Wearable Technology has seen its fair share of disruptive innovation over the past year. Whether it’s Ralph Lauren’s PoloTech Shirt that measures performance during workouts or the Bluetooth-enabled GPS navigating Lechal Mach Insoles, the ability to seamlessly thread sensors into the fabric of garments has completely revolutionized the wearables industry.

The Study

Now imagine being able to embroider a heart rate monitor into hospital garments. Researchers at Swiss Federal Laboratories for Materials Science and Technology, Dubendorf (EMPA) have unveiled a fabric optic material that can be woven, knit, or embroidered into fabric and guess what? It’s washable and according to a recent Popular Science article, “even when using hospital-grade detergent.”

Citing the importance of washable clothing in clinical or rehabilitation settings, EMPA researcher Luciano Boesel who worked on the study explained, “The ultimate goal was to develop sensors that can monitor health signs in paraplegic patients – who often run into problems with traditional sensors which can rub against the skin and eventually form sores.” The team of EMPA researchers had to strike a balance between developing a strong enough sensor to read vital signs but at the same time, minimize patient discomfort.

Washable Heartbeat Sensors

“It can give feedback to clinicians that can evaluate the data and improve the treatment plan for paraplegic patients,” Brit Maike Quandt, the first author of the study and researcher at EMPA told Popular Science in a recent interview. According to the published study, two different polymers are melt-spun into a fiber optic thread. With the inside fiber optic polymer capable of transmitting light over long distances and the melt-spinning process yielding over 1300 feet of fiber per minute, you end up with an ample supply of materials.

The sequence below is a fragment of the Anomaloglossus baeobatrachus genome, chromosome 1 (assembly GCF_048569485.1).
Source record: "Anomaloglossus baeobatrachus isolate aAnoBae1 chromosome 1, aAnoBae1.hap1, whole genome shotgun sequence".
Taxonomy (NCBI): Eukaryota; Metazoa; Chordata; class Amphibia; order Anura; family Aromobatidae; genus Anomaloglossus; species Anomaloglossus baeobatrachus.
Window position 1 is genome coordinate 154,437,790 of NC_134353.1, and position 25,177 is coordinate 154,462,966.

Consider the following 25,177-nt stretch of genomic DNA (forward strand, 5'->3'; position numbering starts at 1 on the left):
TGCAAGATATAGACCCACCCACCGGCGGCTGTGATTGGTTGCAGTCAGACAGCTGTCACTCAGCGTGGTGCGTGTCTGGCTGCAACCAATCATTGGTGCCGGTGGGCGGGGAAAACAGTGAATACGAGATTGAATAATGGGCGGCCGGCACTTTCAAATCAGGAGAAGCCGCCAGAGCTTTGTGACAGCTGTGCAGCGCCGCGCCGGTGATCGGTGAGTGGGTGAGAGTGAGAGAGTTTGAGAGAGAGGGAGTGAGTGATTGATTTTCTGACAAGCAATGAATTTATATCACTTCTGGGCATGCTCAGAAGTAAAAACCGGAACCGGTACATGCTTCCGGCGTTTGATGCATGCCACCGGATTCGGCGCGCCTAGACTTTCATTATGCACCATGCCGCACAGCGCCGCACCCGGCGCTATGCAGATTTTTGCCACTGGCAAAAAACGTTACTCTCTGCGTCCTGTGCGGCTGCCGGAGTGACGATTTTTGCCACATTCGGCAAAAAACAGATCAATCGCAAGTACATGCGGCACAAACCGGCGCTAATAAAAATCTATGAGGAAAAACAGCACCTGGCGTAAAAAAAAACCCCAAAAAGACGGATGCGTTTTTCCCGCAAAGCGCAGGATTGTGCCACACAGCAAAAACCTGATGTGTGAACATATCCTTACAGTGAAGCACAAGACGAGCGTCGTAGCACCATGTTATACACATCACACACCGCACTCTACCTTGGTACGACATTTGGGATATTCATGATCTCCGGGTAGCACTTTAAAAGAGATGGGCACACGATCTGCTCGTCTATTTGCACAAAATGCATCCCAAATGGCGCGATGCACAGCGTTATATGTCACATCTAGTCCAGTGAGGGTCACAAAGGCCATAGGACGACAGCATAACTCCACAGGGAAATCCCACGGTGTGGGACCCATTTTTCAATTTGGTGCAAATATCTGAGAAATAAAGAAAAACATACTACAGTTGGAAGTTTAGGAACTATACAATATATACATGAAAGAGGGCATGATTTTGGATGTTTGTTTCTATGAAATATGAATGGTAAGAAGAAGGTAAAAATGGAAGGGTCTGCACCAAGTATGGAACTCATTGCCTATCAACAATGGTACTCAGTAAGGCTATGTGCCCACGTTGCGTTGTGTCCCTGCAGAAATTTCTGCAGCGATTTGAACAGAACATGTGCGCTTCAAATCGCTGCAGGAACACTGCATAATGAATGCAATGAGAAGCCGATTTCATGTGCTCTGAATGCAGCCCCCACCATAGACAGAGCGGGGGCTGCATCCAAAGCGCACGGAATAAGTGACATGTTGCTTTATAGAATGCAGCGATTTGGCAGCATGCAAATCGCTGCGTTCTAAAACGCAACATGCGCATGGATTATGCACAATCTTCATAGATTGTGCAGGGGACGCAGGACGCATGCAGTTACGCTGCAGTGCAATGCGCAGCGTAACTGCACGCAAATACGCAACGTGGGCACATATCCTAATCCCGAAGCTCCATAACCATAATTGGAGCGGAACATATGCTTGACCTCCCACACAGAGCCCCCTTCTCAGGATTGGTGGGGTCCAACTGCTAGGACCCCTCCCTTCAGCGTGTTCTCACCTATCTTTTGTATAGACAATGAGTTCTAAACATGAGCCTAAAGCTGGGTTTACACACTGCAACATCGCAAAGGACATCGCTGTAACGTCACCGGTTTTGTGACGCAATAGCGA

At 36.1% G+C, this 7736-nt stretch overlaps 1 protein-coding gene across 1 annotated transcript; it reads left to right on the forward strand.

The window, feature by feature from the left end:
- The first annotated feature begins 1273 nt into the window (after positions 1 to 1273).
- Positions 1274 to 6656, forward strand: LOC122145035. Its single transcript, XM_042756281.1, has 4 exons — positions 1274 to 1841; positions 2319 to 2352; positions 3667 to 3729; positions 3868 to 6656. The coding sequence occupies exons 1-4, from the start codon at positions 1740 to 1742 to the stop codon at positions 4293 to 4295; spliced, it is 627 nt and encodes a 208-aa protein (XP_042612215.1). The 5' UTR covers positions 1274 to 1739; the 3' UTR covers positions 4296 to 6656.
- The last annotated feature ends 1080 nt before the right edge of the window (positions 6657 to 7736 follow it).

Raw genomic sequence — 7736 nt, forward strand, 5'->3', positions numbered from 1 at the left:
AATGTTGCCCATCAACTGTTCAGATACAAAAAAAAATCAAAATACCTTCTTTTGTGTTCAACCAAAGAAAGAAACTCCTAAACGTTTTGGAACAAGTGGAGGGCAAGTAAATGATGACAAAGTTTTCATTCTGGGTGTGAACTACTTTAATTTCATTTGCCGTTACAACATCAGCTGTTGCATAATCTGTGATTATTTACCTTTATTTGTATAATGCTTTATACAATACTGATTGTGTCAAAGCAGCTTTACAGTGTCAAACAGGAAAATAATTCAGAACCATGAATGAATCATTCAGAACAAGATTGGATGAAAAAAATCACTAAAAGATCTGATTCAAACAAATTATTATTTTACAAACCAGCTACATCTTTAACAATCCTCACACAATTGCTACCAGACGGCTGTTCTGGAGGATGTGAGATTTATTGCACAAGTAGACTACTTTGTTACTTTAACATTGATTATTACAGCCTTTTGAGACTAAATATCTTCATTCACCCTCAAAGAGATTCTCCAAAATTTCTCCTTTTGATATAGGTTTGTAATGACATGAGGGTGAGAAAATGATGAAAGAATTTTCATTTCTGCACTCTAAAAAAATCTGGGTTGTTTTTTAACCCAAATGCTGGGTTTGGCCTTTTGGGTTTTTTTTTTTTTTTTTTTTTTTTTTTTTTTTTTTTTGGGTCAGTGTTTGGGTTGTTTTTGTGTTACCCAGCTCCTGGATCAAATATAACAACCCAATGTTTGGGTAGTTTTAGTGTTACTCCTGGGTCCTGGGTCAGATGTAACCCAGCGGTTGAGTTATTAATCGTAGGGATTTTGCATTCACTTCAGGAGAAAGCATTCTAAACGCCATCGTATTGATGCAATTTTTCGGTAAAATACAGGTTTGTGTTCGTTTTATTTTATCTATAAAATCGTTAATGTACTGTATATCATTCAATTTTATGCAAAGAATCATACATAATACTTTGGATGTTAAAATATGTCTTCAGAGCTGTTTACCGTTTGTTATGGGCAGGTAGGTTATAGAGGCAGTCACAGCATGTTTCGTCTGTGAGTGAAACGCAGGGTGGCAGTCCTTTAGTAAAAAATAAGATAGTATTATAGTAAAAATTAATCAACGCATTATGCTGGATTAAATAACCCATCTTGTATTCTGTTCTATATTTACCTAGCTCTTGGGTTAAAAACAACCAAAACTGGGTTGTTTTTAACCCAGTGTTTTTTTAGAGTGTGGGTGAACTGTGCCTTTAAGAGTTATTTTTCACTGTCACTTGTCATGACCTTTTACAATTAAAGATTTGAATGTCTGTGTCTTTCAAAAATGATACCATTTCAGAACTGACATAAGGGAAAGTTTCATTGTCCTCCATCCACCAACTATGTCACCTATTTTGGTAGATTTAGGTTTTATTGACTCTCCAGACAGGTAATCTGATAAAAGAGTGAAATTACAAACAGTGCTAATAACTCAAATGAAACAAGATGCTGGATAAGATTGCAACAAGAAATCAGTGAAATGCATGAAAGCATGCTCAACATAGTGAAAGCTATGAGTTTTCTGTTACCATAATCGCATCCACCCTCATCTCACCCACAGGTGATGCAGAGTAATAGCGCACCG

The Mel-Spinning Process

“The more popular form of creating fiber optic threads is fiber-drawing – a process that can only produce around 100-feet per minute,” according to the Journal of the Royal Society Interface. After the melt-spinning generates the thread, researchers are then able to transform the material into sensors and embroider it into fabric. Designed specifically for hospital garments, once there’s bending of the embroidered fabric, the light from the LED escaped the fiber and travels into the skin. “The reflection of that light off a person’s pulse is registered by a detector embroidered with the same type of threads.”

Whether the technology is embroidered in hospital garments, a wool hat, or athletic wear, the sensors are extremely power emitting a highly accurate signal. As for the comfort level – the woven-in prototype is undetectable – making the monitoring process 100% seamless for the clinician and pain-free for the wearer. After countless friction tests, it was determined that the “textile sensor produces less friction than conventional bed sheets.”

The EMPA researchers have bigger plans for their sensors which they hope will someday track oxygen levels or even gauge the pressure in car tires.